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Phil Mickelson will attempt a $1 million golf shot during halftime of MNF

Oct 4, 2012, 6:15 PM EDT

U.S. golfer Mickelson gestures after sinking a birdie putt to win the 14th hole during the 39th Ryder Cup singles golf matches at the Medinah Country Club Reuters

If you’re like me, you long to see more pro golfers during NFL halftimes. Well our prayers have been answered. They’re calling it the KPMG Chip For Charity, and it works like this: During halftime of the Monday Night Football game between the Chargers and Broncos on Oct. 15 in San Diego, Phil Mickelson will line up in the end zone and … he’s decided to run it out! He’s tackled at the 5! It looks bad for Phil …

No. Actually Phil will place a ball in one of the end zones and hit hit it at a series of targets in the opposite end zone, which statistics enthusiasts will tell you is a distance of 100 yards.

Based on which target he’s able to hit (we’re assuming there won’t be a Webb Simpson-like Ryder Cup shank), that’s how much his sponsor KPMG will donate to First Book, a non-profit organization which provides new books for children in need.

Dubbed the “KPMG Chip4Charity” on the company’s website, the shot could be worth as much as $1 million or 400,000 books.

Next question: what are these “books” you speak of?

  1. jdillydawg - Oct 4, 2012 at 9:41 PM

    About time full contact golf became a sanctioned sport!

    Best line ever: “If you’re like me, you long to see more pro golfers during NFL halftimes”

    How did you know??!!

  2. albertmn - Oct 4, 2012 at 11:07 PM

    And, if he happens to hit it too hard, or gets too much bounce, and hits someone in the stands? While unlikely, this could be a potential lawsuit in the making if something should go wrong on the hit.

    • ballistictrajectory - Oct 5, 2012 at 7:18 AM

      Best possible outcome:

      Phil drills one off the head of one of the vapid half-time reporters on the sidelines. Hilarity ensues.

    • myopinionisrighterthanyours - Oct 5, 2012 at 8:44 AM

      Really? It’s called inherent risk, moron. People get hit during PGA events all the time. And not by wedge shots onto the green, which this is the equivalent of.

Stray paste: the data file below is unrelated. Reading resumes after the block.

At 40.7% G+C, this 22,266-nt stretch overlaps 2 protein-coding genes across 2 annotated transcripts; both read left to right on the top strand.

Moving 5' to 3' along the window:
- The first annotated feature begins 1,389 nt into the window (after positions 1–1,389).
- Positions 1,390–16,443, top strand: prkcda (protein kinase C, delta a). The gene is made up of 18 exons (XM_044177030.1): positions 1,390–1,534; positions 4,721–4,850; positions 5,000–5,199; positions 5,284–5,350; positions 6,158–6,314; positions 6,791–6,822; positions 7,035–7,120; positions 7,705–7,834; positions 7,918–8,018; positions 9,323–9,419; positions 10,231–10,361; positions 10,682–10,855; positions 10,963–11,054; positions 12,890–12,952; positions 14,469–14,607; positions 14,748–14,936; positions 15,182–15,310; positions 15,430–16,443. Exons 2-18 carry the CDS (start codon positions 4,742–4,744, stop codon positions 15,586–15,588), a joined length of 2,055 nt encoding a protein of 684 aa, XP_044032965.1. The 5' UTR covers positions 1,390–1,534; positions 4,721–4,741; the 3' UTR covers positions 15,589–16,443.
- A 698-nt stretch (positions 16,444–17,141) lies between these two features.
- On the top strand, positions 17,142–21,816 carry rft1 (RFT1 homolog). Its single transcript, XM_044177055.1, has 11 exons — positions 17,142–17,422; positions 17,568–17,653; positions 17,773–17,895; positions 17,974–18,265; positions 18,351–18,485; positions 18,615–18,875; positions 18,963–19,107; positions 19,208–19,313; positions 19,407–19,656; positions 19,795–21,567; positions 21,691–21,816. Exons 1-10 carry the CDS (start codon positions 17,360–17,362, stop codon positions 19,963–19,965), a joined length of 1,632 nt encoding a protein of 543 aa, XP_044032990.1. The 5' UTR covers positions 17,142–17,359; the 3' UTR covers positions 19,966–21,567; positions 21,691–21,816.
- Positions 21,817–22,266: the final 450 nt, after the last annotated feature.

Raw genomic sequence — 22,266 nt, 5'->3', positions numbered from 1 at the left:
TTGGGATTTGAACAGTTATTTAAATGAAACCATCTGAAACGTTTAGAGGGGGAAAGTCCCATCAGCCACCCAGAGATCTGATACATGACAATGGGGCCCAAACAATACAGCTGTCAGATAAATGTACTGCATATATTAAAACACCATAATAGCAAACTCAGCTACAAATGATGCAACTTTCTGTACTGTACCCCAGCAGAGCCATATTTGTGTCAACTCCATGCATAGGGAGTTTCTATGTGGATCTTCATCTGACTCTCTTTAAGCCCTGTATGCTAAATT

• albertmn - Oct 5, 2012 at 9:27 AM

        You are going to call someone a moron, and then totally blow what you call a definition? Inherent risk means you should reasonably expect that outcome might happen. I will agree that if you buy tickets to go to a PGA event, you should reasonably expect the slight chance of getting hit by a golf ball. But, when you buy tickets to an NFL game, why would you ever consider the chance that you might get hit by a golf ball at a football game? So, by definition, NOT inherent risk.

        As I mentioned, it is unlikely anything would go wrong. It “should” be an easy shot for a pro golfer. But, if the shots were all that easy, why don’t all the pros birdie every hole? Why does the ball ever go in the water? While the chance is very slight for a pro, they do chunk shots now and then. And, if they are hitting from the grass in a stadium, wouldn’t that be more like second cut or rough rather than fairway, making the shot tougher?

        Feel free to disagree, but I think “moron” was a bit too much of a personal attack, especially when your argument used a wrongly defined reason. Oh, and you should change your screen name, as it obviously isn’t true.

        • myopinionisrighterthanyours - Oct 5, 2012 at 9:33 AM

          While your definition of inherent risk is correct, you are incorrect in that it doesn’t apply here. Although you definitely wouldn’t expect getting hit by a golf ball, inherent risk indeed applys as there are other things (footballs, for example) that COULD reasonably enter the stands, and they WARN you about such.

          • myopinionisrighterthanyours - Oct 5, 2012 at 9:35 AM

            And moron may have indeed been a little harsh, but it’s people like you who either, A) hire scumbag attorneys to bring these kind of frivalous suits or B) sit on the jurys that award a lady $1.75 million and RV’s for life for setting her cruise control ON A HIGHWAY and then LEAVING THE DRIVERS SEAT TO GO BACK AND MAKE A SANDWICH.

            • albertmn - Oct 5, 2012 at 11:58 AM

              A football in the stands would be an inherent risk, I agree. But, I would bet that there was no golf shot scheduled when 80% of fans bought tickets to that game.

              And, no, I am not the type of guy that hires the attorney, mostly because I always believe in paying attention at a game when any action is going on, not texting and talking on the phone and ignoring the game.

              But, I am a planner. I am the type of guy with forethought that should be involved on the team’s end to either say “this isn’t a good idea”, or “Hey, in the very unlikely event of a mishap, we should add some sort of insurance, because 70% of people will sue if they happen to get injured”. With such small odds, I am willing to bet they could add quite a bit of insurance for not much money.

  3. schlom - Oct 5, 2012 at 11:59 AM

    If he’s lining up in one end zone shooting at targets in the other end zone, isn’t that longer than 100 yards?